by Prof. Rodney Hilton (University of Birmingham)
“…Only a small number of students study in university history departments. In Birmingham University, for example, there are between twenty and thirty students in each of the three years. When they finish university, the students in history departments take exams for the degree of BA. A very insignificant number of graduates (not more than two or three students each year) have the opportunity to continue study as postgraduates, so that the number of postgraduate students in history does not usually exceed ten. The basic factor that limits the number of postgraduates is a lack of material resources and sources of finance for their research work. Various capitalist organizations finance research primarily into those problems whose resolution is necessary to the interests of capital and the war industry…
…The academic work of postgraduates in the history faculties of English universities usually begins after the award of the degree of BA, that is, after a three-year university course. The postgraduate chooses the topic of his research on the advice of the supervisor allocated to him. After two years the student takes a qualifying exam, which admits him to submission of a thesis. The thesis should be written as an independent scholarly work, but usually it contains a comparatively limited amount of material and in character it is to a significant extent a work of compilation. If the dissertation is successful, the student obtains the degree of MA (except at Oxford and Cambridge, where all BAs can acquire the degree of MA on paying the required fee). If the MA graduate can find the funds from private individuals or receive a stipend (from the university or the state), he can begin to prepare a Ph.D. thesis. The registration period is usually three years. The Ph.D. thesis is a more independent piece of research, and is based on a broader source base than an MA thesis.
The training of postgraduates in English universities is fundamentally different from the training of Soviet academic cadres. Individualism and the absence of co-ordination are the distinguishing features of academic work in England. The choice of a thesis topic is usually fortuitous. Therefore, the topics chosen often have no serious scholarly significance.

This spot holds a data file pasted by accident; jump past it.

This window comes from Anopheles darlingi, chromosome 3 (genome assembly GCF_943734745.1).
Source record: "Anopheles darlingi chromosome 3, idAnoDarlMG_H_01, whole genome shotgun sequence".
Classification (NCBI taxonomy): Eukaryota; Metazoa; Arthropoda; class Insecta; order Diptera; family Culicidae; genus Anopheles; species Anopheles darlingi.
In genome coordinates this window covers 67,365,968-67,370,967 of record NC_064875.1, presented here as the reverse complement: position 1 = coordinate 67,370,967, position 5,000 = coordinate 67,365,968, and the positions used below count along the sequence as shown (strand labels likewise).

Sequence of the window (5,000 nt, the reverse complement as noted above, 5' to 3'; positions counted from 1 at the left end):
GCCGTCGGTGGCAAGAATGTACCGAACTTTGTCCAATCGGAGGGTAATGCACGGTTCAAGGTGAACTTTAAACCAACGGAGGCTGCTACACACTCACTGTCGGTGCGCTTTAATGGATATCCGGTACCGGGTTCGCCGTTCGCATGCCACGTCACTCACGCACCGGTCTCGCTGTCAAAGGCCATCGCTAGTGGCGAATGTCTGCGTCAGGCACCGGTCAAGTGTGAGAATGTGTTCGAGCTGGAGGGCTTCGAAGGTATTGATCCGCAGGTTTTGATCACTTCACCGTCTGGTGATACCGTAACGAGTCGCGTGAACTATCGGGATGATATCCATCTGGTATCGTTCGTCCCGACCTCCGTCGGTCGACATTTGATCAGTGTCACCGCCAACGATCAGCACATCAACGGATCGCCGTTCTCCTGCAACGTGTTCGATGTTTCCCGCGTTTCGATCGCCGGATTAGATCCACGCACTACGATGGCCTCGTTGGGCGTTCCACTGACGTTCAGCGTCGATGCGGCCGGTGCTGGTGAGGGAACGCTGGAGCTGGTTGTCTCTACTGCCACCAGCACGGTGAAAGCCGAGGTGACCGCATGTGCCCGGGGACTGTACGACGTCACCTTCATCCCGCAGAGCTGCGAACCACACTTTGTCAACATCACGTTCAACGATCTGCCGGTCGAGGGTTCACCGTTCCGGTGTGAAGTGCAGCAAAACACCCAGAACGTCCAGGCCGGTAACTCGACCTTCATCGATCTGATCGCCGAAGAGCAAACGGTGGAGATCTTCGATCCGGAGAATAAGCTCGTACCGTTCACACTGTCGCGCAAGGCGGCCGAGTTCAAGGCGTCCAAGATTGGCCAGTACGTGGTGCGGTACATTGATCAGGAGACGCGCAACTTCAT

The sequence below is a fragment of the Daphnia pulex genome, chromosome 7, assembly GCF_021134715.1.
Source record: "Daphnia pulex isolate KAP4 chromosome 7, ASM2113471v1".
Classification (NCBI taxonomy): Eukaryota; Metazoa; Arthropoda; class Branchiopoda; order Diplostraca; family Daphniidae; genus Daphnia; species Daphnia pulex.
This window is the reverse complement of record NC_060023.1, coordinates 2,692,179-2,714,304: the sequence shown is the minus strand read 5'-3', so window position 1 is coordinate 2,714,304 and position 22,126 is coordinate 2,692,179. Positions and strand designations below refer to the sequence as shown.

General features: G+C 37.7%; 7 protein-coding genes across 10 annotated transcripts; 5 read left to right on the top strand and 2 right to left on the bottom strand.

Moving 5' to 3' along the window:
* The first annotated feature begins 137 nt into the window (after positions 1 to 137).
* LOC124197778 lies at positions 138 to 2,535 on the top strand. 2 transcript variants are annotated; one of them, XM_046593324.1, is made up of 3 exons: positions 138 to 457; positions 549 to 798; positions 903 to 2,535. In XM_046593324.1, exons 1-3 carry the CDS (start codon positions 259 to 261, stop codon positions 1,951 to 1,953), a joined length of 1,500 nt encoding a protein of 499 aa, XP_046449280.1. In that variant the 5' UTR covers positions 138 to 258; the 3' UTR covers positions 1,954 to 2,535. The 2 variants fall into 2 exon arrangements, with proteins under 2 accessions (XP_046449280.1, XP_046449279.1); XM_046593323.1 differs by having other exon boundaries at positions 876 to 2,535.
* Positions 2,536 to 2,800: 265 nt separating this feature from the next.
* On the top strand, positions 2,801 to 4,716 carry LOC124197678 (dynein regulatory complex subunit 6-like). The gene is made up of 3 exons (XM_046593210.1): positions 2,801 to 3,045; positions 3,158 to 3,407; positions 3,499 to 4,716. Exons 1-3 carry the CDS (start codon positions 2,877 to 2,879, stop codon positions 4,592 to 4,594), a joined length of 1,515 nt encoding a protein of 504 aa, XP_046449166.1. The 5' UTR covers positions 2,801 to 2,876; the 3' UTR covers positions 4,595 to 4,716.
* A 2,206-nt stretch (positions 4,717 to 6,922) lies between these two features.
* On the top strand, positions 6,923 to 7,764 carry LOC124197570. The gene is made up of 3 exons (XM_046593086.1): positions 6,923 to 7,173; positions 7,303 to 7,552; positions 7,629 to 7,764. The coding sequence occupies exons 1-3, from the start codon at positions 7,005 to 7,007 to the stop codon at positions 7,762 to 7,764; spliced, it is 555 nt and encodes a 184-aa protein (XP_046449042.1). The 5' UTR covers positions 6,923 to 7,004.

The academic work of individual research and teaching institutions in England is not co-ordinated. All institutes and universities jealously defend their ‘independence’. Usually there is not even any planning in history faculties. Professors, lecturers and research students sometimes express no interest in their colleagues’ work.
In English universities there are some attempts to create collective scholarly works on history. Research students sometimes work together on the solution of a certain problem. In such cases a professor of history may exert influence over his research students to draw them into topics associated with his own work. There have been productive examples of such work in the past, for example, among research students in the history faculty of Manchester University. The late Professor T. F. Tout, author of Chapters in the Administrative History of Mediaeval England, created a whole school of historians studying the structure and personnel of central government in medieval England.59 At the same university a group of research students under the leadership of the late Professor George Unwin worked on problems of the economic history of England in the late medieval period.a Professor R. H. Tawney trained a number of young historians studying problems of the economic and social history of the sixteenth and seventeenth centuries.b,60
However, after the death of its leader the collective usually disperses. Bourgeois historical scholarship lacks the guiding and unifying influence of a truly scientific philosophy and methodology. Long-lasting collective work is impossible if the collective is not guided by a single research outlook. The nearest thing to collective work is the research on English history published by Cambridge University. I have in mind the well-known Cambridge Histories.c
The method of creating these collective works is the following: the editorial board for the volumes invites well-known historians to write articles on specific themes. In this process, a major role is played by personal contacts rather than academic criteria. Everyone works in isolation, without knowing the overall plan for the work or meeting the other authors. There is no collective discussion of the finished articles. As a result, each volume is just a collection of individual essays without an overall guiding principle, with no single unifying idea or plan. Individual essays may be useful, but readers do not obtain an integrated picture of the process of historical development in a given epoch.
Thus, academic work in history in English universities is mostly the isolated work of individual people…”
The passages above are taken from a speech Rodney Hilton made to the history section of the Soviet Academy of Sciences in the autumn of 1953 whilst part of a visiting delegation of British academics sympathetic to the Soviet Union. It was published-in Russian-as R. Hilton, ‘On Historical Scholarship In England’, in Voprosy Istorii (1953), No. 10 This translation is by Maureen Perrie and was made in November 2016 with revisions in July 2018.